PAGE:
Published: 06/10/2005 Volume 115 No. 5976 Page 9
Better information on accessing the NHS has emerged as a key issue in the Your Health, Your Care, Your Say consultation.
Ministers are promising to take a close look at the issue as they write the healthcare outside hospitals white paper.
Speaking to the 50 participants at an event in London last week, health minister Lord Warner said: 'I have taken away a real concern about information and how you make your way through the system. It can be really bewildering - something I've learned from personal experience of using the NHS.
'We will do our very best to come up with a set of proposals which do respond to the points that come out of this consultation.' Later, Lord Warner told HSJ: 'I think there is a lot being said here that will change policy in the future , but I would not want to pre-empt the process.
'But there is a theme coming across about information about how they access services. There is clearly something we should be doing in that area.
'I always knew it would be an issue, but I didn't know it would be such a widespread one.' He added: 'What people seem to be saying is It is not that they do not like the service when they get it; It is getting into it that is a major problem.' Caroline Brook, Department of Health lead on the white paper listening exercise, said she was 'very surprised about how much the issue of information was being brought up'.
She said the revelation could manifest itself in the form of better training for GPs and receptionists, local publicity campaigns, and better use of libraries, digital TV and NHS Direct to publicise services.
'This consultation will help us prioritise what the department does first, ' she said.
The 50 participants spent a day discussing the future of primary and social care at the event, organised by Opinion Leader Research.
The group was divided between five tables, each of which was headed by a facilitator.
One of the participants said: 'Information is power. If you do not have the information, you do not know what you can do.' Another agreed: 'There is very little information and you have to find it out for yourself, ' she said. 'To get it you have to go on and on and on about it. If There is no information at the first point of contact, then There is no point in doing any of it. Everything comes back to the GP.' 'Information should be handed out everywhere, ' said another. 'They should be bending over backwards to increase the standard of people's health.' Sue Gower, whose son has muscular dystrophy, said: 'When you are diagnosed there should be more information about what is available in the local area; local support groups and parents who have been through the same thing. It would be empowering.' Ms Gower called for greater joined-up working between health and social care, and said the children's centre model should be widened to adult care, with GPs on the same site as social workers, dentists and other healthcare providers such as chiropodists and chiropractors. 'I hate being passed on to another person, especially if they do not have the medical history in front of them. All the information should be in a central place.' And she called for longer GP practice opening times. 'The principles of information and accessibility are underlying what everyone is saying.' Yvonne I'Anson, one of those participating, rejected the idea of specialised primary care services for different demographic groups. 'It is not about creating services for different groups, It is about services being sensitive to these groups, ' she said.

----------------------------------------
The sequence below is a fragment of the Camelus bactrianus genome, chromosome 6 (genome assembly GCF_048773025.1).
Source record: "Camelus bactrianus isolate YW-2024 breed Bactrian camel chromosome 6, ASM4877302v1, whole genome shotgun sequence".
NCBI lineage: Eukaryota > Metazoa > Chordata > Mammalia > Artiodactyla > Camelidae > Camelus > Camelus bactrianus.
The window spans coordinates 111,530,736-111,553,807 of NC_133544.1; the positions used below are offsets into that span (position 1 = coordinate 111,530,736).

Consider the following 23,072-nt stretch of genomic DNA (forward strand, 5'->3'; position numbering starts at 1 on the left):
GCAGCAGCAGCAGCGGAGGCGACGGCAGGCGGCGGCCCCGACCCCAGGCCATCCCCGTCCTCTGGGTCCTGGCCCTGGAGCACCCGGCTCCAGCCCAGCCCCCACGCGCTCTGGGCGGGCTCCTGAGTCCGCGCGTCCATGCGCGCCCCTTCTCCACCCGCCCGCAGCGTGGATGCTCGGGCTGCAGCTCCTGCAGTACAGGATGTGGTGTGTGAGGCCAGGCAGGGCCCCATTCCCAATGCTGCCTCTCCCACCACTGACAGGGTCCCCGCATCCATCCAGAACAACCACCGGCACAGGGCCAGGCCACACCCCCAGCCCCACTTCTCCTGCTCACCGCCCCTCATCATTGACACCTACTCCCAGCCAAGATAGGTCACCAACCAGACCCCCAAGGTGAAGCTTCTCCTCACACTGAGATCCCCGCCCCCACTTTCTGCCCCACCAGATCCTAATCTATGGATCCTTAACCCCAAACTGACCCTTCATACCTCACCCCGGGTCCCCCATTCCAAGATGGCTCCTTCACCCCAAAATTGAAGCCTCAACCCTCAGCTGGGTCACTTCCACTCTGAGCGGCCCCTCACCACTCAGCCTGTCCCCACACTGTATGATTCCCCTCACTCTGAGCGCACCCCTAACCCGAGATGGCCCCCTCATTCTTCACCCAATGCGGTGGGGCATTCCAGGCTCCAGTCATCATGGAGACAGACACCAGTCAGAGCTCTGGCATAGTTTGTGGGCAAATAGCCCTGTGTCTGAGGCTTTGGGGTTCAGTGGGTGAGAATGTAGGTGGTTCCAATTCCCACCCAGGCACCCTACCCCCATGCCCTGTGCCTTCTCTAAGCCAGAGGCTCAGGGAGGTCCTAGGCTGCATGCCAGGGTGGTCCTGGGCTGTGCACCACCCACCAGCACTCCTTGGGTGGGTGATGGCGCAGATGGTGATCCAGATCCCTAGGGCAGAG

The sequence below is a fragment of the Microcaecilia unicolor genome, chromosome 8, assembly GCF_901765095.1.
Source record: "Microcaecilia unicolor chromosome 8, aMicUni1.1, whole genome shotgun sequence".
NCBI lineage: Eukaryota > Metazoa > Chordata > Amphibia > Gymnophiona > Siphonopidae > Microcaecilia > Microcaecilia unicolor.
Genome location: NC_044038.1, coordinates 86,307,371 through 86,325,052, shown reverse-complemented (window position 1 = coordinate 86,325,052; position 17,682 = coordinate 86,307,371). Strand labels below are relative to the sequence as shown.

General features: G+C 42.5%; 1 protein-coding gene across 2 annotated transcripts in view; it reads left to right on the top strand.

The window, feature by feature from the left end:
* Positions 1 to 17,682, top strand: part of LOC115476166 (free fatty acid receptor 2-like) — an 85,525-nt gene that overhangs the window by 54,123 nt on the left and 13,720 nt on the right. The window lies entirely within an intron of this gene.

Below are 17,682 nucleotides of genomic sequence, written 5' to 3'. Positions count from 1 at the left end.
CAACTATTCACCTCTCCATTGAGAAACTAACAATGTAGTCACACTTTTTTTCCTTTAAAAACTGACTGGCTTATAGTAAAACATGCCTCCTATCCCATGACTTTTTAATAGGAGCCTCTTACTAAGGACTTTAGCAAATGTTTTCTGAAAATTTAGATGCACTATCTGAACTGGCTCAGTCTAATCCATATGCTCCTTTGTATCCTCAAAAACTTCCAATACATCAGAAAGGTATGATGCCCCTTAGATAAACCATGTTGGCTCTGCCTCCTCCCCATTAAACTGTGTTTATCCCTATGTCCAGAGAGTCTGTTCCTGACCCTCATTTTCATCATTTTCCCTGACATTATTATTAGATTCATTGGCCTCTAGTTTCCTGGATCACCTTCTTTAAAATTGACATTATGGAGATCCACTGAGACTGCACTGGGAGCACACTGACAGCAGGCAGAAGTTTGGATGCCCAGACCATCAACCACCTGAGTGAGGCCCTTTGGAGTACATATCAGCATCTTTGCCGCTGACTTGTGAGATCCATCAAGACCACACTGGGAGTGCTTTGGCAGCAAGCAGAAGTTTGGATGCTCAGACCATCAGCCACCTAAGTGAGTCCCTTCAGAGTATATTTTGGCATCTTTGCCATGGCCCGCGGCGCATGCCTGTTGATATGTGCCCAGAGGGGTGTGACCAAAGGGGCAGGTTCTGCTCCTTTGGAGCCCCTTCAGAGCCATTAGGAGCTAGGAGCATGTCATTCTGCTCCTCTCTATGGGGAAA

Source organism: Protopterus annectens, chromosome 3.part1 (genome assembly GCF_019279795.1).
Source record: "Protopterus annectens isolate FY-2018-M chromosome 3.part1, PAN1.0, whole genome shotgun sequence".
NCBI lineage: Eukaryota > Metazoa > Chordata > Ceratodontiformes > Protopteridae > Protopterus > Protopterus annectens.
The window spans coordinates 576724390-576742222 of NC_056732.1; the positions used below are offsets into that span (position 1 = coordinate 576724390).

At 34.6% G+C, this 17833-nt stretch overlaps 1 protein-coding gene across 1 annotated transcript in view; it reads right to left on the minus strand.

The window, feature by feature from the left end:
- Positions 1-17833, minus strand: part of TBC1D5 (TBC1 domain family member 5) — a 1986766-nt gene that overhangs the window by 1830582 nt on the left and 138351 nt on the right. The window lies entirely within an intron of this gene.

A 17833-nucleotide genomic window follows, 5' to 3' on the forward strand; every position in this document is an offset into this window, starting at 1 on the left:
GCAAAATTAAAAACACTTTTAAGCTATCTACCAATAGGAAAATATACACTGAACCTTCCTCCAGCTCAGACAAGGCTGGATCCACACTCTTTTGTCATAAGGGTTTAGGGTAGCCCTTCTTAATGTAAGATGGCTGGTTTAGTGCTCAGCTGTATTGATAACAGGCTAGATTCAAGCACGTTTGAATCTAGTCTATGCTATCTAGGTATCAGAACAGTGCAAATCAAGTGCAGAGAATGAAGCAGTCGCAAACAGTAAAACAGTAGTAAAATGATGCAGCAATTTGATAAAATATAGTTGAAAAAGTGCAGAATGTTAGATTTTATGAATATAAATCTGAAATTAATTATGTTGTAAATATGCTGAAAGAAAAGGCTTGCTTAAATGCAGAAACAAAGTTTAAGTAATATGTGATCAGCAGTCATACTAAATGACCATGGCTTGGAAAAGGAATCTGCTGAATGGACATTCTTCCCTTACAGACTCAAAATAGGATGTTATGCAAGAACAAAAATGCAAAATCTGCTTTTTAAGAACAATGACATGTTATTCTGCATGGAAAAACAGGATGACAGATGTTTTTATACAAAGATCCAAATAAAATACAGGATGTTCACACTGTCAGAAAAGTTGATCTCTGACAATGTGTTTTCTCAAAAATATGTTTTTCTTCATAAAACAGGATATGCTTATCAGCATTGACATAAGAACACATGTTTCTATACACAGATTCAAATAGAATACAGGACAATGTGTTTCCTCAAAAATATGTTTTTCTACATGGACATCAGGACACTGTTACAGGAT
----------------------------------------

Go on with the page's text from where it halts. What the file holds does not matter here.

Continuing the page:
The London day was the third out of four regional events, which will culminate in a national consultation day in Birmingham at the end of the month. Last week HSJ revealed that the process was costing taxpayers more than£900,000 (news, page 7, 29 September).
A report by Opinion Leader Research on the London event said that getting into services was one of the things that consultees found worked least well. They said it was hard to get past receptionists and through to a GP, and appointment times were only available during working hours. Too often leaflets with important information were behind the reception desk.
Participants also said it was difficult to get advance appointments, and there was a feeling that care was too reactive rather than proactive: patients have to push for what they need.
And there was criticism of the 'rudeness' of GPs' receptionists. One participant said they were 'powerhappy fat controllers' because they could decide who got to see the doctor and who didn't. Another said: 'One look at a medical receptionist is enough to make you ill.' Finding the way through the service was a problem, and continuity and communications between the NHS and social care was raised by a number of people.
The people's priorities
Those attending the consultation event were asked to prioritise a variety of services the government could offer.
When asked where they wanted to get their services, Londoners seemed most interested in evening and weekend GP opening hours (28 per cent) and more services such as blood tests and minor surgery provided in the community rather than in hospitals (26 per cent). These were favoured over allowing multiple GP registration and walk-in centres (17 per cent) and better services for specific groups.
Asked how their care could be made more joined up, 29 per cent were most impressed with the idea of case managers planning care at a single needs assessment meeting, while 27 per cent called for better information and the same number wanted more respite care. Only 22 per cent said there was an overriding need for improving the quality of care for those with longterm conditions.
Participants were also asked how the government could help them take care of themselves. Twentynine per cent said they wanted routine check-ups and health advice, while a quarter called for more action to tackle poverty and poor housing.